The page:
The Nelson A. Rockefeller Center for Public Policy and the Social Sciences


Mark Parrino '22

Mark Parrino '22 visiting the World Resources Institute in Washington D.C. during the 2019 summer term.

Article Type 

Mark Parrino '22 interned at the Climate Institute in Washington D.C. during the 2019 summer term.

This summer, I spent 10 weeks working at the Climate Institute in downtown Washington D.C. Founded by John Topping (Dartmouth ’64) in 1986, the Climate Institute is the country’s first organization focused solely on climate change. The Institute works on mitigating the effects of climate change by raising international awareness and advancing and sharing research. My primary work at the Climate Institute involved writing a research paper about the current state of climate change in the Arctic regions and what techniques are being researched to combat that change. My paper is organized into three sections: 1) The current status of the Arctic with regard to climate change. 2) The local and global impacts of Arctic change. 3) Out-of-the-box solutions to mitigating climate change in the Arctic. The paper will soon be published on the Climate Institute website.  

When I was not working on my research paper, I attended congressional briefings on Capitol Hill, panels hosted by other NGOs, and other climate related events in the D.C. area. My supervisors would usually assign me to go to certain events that they did not have time to attend, and I would write a report or have a meeting with them upon returning to the office. Sometimes, the report would be published on the Climate Institute website to increase exposure to that particular issue, while other times, I would simply email my findings to my supervisors.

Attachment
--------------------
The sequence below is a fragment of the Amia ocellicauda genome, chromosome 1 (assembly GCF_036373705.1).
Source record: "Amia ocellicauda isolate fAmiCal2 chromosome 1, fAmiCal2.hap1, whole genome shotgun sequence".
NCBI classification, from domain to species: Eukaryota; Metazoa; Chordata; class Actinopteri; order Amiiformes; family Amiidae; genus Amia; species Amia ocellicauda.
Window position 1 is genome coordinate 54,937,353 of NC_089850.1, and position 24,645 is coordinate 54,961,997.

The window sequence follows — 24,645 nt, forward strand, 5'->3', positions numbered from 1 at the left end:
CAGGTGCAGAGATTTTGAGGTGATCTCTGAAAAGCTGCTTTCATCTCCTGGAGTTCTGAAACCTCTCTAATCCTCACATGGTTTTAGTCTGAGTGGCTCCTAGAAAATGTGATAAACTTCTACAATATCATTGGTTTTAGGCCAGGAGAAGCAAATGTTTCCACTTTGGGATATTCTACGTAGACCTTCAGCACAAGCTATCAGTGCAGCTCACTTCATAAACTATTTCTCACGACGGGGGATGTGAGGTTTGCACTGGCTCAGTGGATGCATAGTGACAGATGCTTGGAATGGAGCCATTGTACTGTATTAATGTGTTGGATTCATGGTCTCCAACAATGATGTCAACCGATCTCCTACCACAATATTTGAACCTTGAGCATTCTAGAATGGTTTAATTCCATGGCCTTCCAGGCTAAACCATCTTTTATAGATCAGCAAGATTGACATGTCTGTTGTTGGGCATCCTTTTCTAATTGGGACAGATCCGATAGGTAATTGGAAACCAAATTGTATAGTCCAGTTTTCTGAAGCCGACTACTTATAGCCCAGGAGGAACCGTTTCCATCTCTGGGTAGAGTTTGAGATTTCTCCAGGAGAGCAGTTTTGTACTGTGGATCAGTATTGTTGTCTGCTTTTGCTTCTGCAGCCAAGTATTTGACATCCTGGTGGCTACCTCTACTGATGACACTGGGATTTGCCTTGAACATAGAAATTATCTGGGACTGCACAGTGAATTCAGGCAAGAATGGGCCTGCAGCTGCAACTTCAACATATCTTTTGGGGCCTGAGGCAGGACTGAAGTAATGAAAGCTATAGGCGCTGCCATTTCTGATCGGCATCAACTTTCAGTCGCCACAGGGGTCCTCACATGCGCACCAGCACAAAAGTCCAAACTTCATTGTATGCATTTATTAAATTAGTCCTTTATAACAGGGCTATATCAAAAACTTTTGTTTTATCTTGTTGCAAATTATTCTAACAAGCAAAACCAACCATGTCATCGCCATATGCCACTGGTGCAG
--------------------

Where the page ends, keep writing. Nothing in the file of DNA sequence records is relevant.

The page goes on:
Additionally, an amazing aspect of my internship was the close contact I enjoyed with well-accomplished scientists and thinkers in the environmental field. I enjoyed many substantial conversations with these mentors about a vast range of environmental issues. Dr. Michael MacCracken, a brilliant climate scientist and contributor to the IPCC report on climate change, visited the office several times throughout the summer, one time spending over three hours to share his knowledge with me and my fellow interns about the current state of the climate crisis and his list of important actions the U.S. and the world need to take to avoid serious danger in the future. The first item on his list is electrification of transportation, which would require modernizing the electrical grid nationwide – one of the main projects currently pursued by the Climate Institute.  

This summer has given me a window into both the science and policy sides of how changes occur. Learning from top-notch scientists, listening to members of congress sponsor scientific briefings, and writing about everything I discovered, I gained valuable skills and new understandings of the political process and policy advocates that are relevant in numerous fields both in school and after graduating. Thus, through my time at the Climate Institute, I have reinforced old skills and learned new ones. I learned to act professionally – to show up on time, well-dressed, and to act properly in an office setting. I learned to keep a tight schedule and to get written documents in on time. I learned how to interact with people that are far senior to me. Finally, I learned to have hope for the future. Although at times it seems as though the future is bleak, I know there are many superbly talented people that have been working on climate change and other similar issues for decades. With belief, perseverance, and a willingness to change, I am hopeful for the future of the planet. I would like to thank the people at the Rockefeller Center and the Class 1971 for sponsoring my internship. It was an unforgettable experience.  

The Rockefeller Internships Program has funding for Dartmouth undergraduate students to help defray the cost of living expenses associated with a full-time, unpaid, leave-term internships in the fields of public policy, public affairs, and social entrepreneurship.

The Nelson A. Rockefeller Center for Public Policy and the Social Sciences